Unlike a United States District Court, the Superior Court is a court of general rather than limited jurisdiction and has the inherent powers of a common law court. Commonwealth v. Kemp, 254 Mass. 190 , 192 (1926). Implicit in the grant of judicial power is the authority necessary to the exercise of that power. O'Coin's, Inc. v. Treasurer of the
County of Worcester, 362 Mass. 507 , 510 (1972). That implication is confirmed by G. L. c. 220, Section 2, [Note 1] a statute comparable to the Federal All Writs Act. Additional support may be found in G. L. c. 272, Section 99 D 1 d, exempting from criminal liability "any person" duly authorized to make specified interceptions, and Section 99 Q 3, making good faith reliance on a warrant a "complete defense" to the civil remedy provided against "any person" who intercepts. "Any person" is not limited to law enforcement officers.
4. Compensation. The warrants here in issue did not provide for the payment of compensation to the plaintiff for providing lease lines, and the plaintiff suggests that the omission raises constitutional difficulties. The applicant concedes that compensation should be paid, and asserts that in at least one case a bill for such services was paid. The Attorney General, as a friend of the court, suggests that the better practice is to provide for reimbursement of reasonable expenses, and we think that the usual tariff rate should be paid. We conclude that there is no present controversy between the parties on this point, and we decline to rule on the suggested constitutional issues.
5. Conclusion. The asserted authority is necessary to the successful accomplishment of the purpose of the Legislature. The plaintiff is fully protected against civil and criminal liability. 18 U.S.C. Section 2520 (1970). G. L. c. 272, Section 99 D 1 d and Q 3. Cf. Martin v. DeSilva, 566 F.2d 360 (1st Cir. 1977) (no civil liability for invasion of privacy by line identification device). It is to be compensated for its services; it "probably welcomes its defeat since it will make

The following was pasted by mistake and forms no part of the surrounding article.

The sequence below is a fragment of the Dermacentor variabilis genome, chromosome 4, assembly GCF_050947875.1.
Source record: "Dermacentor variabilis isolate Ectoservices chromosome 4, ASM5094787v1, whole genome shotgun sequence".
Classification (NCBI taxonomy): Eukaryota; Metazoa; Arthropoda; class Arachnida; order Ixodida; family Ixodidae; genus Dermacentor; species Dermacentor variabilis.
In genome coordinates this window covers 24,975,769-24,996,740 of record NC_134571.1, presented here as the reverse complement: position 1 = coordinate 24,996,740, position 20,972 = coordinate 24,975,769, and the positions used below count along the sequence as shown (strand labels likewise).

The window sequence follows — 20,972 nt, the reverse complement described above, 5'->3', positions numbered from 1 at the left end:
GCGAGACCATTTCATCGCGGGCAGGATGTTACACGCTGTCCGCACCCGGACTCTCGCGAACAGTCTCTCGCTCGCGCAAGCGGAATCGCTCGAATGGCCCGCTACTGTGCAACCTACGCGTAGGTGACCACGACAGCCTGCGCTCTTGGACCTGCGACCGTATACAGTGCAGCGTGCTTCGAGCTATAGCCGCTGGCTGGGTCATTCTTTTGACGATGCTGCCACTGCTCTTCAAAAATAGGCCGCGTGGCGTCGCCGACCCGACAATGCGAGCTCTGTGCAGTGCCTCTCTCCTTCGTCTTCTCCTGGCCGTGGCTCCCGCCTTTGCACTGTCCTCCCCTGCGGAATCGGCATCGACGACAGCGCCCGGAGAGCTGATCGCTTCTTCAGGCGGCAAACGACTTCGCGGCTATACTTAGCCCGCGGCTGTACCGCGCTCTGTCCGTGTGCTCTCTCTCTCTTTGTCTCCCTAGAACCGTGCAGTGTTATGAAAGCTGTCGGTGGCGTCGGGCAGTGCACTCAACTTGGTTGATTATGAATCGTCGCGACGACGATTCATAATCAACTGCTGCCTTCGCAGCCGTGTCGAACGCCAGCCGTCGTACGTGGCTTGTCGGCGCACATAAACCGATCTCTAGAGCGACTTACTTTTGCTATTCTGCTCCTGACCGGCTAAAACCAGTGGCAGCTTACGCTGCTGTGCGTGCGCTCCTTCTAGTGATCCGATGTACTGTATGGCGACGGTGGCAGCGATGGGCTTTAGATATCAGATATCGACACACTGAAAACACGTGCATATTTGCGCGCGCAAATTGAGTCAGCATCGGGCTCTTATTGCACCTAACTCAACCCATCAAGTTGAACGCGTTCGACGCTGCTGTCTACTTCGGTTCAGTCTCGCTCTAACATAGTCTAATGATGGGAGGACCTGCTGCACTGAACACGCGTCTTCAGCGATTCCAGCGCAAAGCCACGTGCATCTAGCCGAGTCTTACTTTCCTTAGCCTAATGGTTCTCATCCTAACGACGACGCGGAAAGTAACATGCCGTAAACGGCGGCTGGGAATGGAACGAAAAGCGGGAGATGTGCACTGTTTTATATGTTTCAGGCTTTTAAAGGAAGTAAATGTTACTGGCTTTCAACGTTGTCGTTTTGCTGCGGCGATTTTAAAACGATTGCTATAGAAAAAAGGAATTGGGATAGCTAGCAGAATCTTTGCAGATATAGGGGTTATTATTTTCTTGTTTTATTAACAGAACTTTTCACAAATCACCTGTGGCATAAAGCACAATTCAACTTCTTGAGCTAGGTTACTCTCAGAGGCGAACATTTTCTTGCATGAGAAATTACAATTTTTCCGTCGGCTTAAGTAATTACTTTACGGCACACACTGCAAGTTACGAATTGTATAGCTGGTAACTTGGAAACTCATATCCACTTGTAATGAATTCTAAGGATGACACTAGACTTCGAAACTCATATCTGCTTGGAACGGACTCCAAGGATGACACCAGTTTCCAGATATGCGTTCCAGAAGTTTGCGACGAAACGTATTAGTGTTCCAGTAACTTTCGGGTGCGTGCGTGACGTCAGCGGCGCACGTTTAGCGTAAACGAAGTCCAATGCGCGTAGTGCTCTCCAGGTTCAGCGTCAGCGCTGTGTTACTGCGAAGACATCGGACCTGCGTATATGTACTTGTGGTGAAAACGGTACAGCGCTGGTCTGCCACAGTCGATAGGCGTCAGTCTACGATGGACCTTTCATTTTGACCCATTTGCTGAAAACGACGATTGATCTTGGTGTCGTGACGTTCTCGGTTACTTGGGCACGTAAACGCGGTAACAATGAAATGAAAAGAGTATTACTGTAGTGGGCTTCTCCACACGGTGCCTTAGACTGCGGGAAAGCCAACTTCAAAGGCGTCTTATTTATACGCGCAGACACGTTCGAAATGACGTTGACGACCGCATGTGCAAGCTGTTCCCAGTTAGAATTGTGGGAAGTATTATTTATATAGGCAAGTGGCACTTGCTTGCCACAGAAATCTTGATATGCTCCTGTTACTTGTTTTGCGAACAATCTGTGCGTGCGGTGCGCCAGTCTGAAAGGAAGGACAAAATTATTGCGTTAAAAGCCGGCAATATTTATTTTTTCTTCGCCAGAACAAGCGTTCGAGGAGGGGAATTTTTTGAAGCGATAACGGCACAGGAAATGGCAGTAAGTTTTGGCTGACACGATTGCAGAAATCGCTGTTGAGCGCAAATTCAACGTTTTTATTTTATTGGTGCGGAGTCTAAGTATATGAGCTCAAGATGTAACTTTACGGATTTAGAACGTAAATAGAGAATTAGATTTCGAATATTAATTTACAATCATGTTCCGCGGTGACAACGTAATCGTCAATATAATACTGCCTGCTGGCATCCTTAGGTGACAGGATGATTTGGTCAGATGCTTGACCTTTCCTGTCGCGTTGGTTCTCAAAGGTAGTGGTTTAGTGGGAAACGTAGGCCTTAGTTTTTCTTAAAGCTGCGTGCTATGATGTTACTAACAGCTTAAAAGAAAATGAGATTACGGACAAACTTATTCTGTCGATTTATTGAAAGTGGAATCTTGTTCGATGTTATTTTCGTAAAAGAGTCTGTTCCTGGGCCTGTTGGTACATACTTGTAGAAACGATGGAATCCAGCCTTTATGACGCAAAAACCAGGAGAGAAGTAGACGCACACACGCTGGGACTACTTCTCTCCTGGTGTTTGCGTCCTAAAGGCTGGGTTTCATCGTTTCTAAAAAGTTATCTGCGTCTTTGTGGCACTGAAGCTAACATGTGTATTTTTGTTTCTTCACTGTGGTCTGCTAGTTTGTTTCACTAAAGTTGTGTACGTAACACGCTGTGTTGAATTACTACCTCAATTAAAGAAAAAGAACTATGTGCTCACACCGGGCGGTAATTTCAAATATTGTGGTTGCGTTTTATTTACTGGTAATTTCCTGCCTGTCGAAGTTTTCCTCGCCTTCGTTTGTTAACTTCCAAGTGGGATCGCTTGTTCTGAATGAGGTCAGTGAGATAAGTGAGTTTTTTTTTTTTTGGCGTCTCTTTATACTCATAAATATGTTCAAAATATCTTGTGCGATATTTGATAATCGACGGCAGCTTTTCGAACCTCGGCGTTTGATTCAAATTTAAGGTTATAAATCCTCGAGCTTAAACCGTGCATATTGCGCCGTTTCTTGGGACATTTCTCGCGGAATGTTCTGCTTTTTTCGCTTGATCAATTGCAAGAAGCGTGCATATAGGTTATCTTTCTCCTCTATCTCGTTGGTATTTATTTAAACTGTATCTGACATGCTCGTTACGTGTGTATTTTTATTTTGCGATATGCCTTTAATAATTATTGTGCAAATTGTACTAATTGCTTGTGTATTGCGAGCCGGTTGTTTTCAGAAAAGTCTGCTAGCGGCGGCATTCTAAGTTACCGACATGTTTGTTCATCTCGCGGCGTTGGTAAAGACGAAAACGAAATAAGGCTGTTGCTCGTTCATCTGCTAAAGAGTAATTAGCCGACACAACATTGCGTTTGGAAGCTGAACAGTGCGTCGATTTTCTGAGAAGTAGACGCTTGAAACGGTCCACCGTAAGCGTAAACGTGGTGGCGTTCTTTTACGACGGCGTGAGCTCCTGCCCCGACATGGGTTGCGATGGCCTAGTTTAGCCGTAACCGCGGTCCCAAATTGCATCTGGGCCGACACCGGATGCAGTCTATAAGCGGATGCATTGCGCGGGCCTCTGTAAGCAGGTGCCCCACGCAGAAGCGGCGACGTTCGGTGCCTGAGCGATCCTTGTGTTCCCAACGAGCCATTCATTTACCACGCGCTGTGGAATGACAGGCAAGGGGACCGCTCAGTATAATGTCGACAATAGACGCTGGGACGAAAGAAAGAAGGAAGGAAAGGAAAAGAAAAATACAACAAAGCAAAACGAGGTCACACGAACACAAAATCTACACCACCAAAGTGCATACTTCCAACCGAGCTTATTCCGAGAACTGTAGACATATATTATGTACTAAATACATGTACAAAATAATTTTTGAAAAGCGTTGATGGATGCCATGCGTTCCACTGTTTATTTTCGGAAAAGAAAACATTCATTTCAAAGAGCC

a normal profit out of compliance with orders of this kind in the future." United States v. New York Tel. Co., 434 U.S. 159, 191 (1977) (Stevens, J., dissenting). The rights of subscribers are protected by the precise and discriminate requirements of the statute, and our holding carries out the aim of the Legislature to conform State law to Federal policy. See Commonwealth v. Vitello, 367 Mass. 224 , 230-231 (1975).
We therefore conclude that a judge of the Superior Court has authority to order the plaintiff telephone company to provide technical assistance, including lease lines, to law enforcement officers to effectuate a wiretap pursuant to a warrant issued under G. L. c. 272, Section 99, and we order that judgment be entered so declaring.
[Note 1] As amended by St. 1953, c. 319, Section 25: "The courts of the commonwealth and the justices thereof shall have and exercise all the powers necessary for the performance of their duties. They may issue all writs, warrants and processes and make and award judgments, decrees, orders and injunctions necessary or proper to carry into effect the powers granted to them, and, if no form for such writ or process is prescribed by statute, they shall frame one in conformity with the principles of law and the usual course of proceedings in the courts of the commonwealth."